Under the slogan “In Fraud We Trust,” this internet-based cyber-criminal enterprise engaged in the large-scale acquisition, sale, and dissemination of stolen identities, compromised debit and credit cards, personally identifiable information, financial and banking information, computer malware, and other contraband.
Infraud directed traffic and potential purchasers to the automated vending sites of its more than 10,000 members. The sites served as online conduits to the traffic of malware, stolen financial and banking information, stolen means of identification, and other illicit goods.
According to the indictment, Chiochiu provided guidance to Infraud members on the development, deployment, and use of malware as a means of harvesting stolen data. As part of his plea agreement, Chiochiu admitted to authoring a strain of malware known to the computer security community as “FastPOS.”
Chiochiu's guilty plea was given on July 31 before US District Court Judge James C. Mahan in the District of Nevada. The admission came just over a month after the Russian co-founder and administrator of Infraud, Sergey Medvedev, separately pleaded guilty on June 26.
According to the indictment, Infraud was created in October 2010 by Medvedev and Svyatoslav Bondarenko, a.k.a. “Obnon,” “Rector,” and “Helkern,” 34, of Ukraine. Bondarenko remains at large.
Sentencing for Chiochiu has been scheduled take place on December 11.
Special Agent in Charge Francisco Burrola for the US Immigration and Customs Enforcement’s Homeland Security Investigations (HSI) Las Vegas Office said: “While criminal operators may continue to grow the reach of their criminal activity, ultimately they do not escape the reach of law enforcement."
Kentucky's unemployment system appears to have suffered its second data breach in four months after a claimant reported being able to view another claimant's personal data.
The reporter of the alleged breach logged on to the Office of Unemployment Insurance's (OUI) online system on July 27 to work on their unemployment application. While trying to enter their own details, the claimant was able to view information about another claimant's former employer and health.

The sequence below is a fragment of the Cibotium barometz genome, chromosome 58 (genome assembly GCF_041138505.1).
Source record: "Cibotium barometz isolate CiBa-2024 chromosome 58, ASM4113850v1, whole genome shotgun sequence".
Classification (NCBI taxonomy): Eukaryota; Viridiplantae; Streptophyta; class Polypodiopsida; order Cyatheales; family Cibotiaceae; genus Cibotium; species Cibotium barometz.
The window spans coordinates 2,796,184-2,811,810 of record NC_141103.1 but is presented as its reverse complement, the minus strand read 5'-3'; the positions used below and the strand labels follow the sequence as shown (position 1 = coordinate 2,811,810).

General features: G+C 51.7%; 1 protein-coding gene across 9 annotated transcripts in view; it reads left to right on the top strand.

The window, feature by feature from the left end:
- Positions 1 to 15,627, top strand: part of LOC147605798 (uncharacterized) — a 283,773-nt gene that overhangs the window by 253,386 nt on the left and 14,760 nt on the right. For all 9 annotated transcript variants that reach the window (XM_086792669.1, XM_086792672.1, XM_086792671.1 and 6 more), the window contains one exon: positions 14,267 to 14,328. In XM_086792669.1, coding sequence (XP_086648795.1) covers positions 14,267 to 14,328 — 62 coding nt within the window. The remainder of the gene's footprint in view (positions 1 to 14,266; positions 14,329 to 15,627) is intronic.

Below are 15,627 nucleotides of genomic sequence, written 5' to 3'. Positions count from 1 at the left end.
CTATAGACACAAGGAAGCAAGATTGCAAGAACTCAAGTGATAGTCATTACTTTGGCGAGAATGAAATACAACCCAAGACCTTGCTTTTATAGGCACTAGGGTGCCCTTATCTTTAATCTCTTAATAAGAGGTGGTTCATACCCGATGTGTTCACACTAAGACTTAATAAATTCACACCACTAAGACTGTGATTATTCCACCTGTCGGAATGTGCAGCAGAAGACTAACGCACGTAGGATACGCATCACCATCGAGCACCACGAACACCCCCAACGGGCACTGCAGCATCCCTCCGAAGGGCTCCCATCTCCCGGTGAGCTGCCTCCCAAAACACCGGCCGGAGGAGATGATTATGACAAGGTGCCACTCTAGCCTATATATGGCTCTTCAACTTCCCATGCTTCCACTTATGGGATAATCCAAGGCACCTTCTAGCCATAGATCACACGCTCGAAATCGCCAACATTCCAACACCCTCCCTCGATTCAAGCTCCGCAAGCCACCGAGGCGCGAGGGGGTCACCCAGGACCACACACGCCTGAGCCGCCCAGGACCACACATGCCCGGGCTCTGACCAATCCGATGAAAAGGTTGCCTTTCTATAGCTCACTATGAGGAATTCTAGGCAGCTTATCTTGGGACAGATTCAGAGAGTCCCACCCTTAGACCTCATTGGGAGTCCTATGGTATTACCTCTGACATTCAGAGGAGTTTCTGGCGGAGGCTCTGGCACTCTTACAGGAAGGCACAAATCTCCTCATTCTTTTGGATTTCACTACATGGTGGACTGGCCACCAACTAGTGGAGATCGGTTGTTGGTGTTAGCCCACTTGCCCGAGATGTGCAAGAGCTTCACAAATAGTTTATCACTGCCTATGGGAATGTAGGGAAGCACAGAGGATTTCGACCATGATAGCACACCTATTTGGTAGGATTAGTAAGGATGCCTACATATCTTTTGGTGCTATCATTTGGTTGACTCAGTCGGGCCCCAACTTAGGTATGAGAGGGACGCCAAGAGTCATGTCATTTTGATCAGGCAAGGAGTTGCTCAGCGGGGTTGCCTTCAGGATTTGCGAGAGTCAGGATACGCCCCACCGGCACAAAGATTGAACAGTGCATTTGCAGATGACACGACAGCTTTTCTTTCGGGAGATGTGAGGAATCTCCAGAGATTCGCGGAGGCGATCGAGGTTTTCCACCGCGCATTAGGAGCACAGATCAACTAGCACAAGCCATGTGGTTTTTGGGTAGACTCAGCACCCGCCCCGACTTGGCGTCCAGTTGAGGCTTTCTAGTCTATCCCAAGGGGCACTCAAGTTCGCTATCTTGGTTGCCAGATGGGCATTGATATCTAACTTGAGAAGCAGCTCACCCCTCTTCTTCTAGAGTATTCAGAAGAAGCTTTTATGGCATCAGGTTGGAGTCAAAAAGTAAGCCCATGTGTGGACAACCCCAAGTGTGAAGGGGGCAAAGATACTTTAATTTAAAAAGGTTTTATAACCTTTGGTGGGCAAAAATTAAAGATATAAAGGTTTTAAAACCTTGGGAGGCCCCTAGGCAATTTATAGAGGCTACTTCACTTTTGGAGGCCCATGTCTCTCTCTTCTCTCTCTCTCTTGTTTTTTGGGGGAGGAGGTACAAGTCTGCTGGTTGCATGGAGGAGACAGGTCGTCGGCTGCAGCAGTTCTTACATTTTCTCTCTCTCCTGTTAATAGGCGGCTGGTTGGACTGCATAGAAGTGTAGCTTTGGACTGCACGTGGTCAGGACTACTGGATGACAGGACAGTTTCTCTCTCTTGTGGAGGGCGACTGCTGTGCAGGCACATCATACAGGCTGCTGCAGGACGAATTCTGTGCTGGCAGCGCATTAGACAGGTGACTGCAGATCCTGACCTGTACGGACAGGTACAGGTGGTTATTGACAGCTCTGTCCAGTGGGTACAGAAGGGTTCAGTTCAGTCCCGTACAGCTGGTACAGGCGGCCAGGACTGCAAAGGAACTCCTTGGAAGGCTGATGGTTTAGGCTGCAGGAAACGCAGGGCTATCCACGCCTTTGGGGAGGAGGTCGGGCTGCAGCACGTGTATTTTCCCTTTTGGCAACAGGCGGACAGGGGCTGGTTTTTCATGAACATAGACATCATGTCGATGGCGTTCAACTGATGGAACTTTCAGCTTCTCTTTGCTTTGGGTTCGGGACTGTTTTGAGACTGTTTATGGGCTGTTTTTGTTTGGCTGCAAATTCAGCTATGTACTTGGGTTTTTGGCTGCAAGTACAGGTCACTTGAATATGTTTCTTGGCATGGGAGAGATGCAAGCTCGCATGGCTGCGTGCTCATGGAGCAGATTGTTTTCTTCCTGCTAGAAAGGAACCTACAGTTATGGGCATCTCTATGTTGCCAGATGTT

A statement released on July 29 by the Labor Cabinet said that the reporter of the alleged breach was not shown the other claimant's name, Social Security number, or other personally identifying information.
The statement read: "On July 27, 2020, at approximately 4 p.m., the Office of Unemployment Insurance ("OUI") learned that a claimant (Claimant A) had seen information pertaining to another individual (Claimant B) while Claimant A was navigating his own unemployment application in the OUI online system. Specifically, as he was navigating his application, Claimant A saw information about Claimant B's former employer, as well as information pertaining to Claimant B's health."
The cabinet said that OUI was "reporting this potential breach out of an abundance of caution" while the allegations are investigated by the Office of Technology Services.
On July 28, the fired former director of Kentucky’s unemployment office told a panel of lawmakers that officials at the Education and Workforce Development Cabinet took no action for a day following reports that claimants had been able to log in to the OUI system and see other people's sensitive information.
Muncie McNamara was hired to run the unemployment office in December but lost his job in May after months of reported backlogs in the system. McNamara said an email he sent to the IT department on April 22 about a possible breach received no response.
J.T. Henderson, a spokesman at the Cabinet for Education and Workforce Development, said the only “verifiable” claims of a data breach were received on April 23.
Following the April data breach, 53,029 Kentuckians who filed unemployment claims between March 1 and April 23 were notified that their data may have been exposed.
Kentucky's current unemployment rate is 4.3%, with nearly 83,000 Kentuckians registered as unemployed in June 2020.
Cyber-criminals are redirecting their attacks from the travel and hospitality industry to the computer and IT sector.